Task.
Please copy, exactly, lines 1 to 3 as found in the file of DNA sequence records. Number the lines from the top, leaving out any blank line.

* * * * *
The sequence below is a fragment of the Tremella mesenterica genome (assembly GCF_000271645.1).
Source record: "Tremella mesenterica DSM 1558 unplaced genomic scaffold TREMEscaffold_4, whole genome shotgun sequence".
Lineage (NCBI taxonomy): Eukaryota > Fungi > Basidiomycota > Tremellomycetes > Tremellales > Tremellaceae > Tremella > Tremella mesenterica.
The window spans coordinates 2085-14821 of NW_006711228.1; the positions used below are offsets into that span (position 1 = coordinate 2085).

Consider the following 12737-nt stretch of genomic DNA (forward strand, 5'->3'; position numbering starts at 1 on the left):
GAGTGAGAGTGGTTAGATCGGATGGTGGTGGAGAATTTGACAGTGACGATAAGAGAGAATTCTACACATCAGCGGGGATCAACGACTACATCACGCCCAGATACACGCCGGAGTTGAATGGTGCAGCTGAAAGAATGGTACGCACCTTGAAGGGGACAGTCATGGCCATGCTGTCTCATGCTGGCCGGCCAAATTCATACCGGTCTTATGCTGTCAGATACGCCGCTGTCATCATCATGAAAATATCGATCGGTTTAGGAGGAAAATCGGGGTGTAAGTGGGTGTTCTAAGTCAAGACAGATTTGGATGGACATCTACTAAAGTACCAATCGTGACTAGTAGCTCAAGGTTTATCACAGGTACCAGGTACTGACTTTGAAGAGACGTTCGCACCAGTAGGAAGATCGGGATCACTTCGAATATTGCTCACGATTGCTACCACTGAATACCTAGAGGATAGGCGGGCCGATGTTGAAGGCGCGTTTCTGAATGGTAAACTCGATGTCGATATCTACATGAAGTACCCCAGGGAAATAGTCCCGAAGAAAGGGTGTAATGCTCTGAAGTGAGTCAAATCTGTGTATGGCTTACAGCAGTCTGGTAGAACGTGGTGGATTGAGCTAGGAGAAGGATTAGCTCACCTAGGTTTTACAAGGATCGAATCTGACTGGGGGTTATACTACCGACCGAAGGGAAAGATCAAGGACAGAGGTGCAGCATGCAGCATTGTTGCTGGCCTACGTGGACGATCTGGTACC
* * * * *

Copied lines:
The sequence below is a fragment of the Tremella mesenterica genome (assembly GCF_000271645.1).
Source record: "Tremella mesenterica DSM 1558 unplaced genomic scaffold TREMEscaffold_4, whole genome shotgun sequence".
Lineage (NCBI taxonomy): Eukaryota > Fungi > Basidiomycota > Tremellomycetes > Tremellales > Tremellaceae > Tremella > Tremella mesenterica.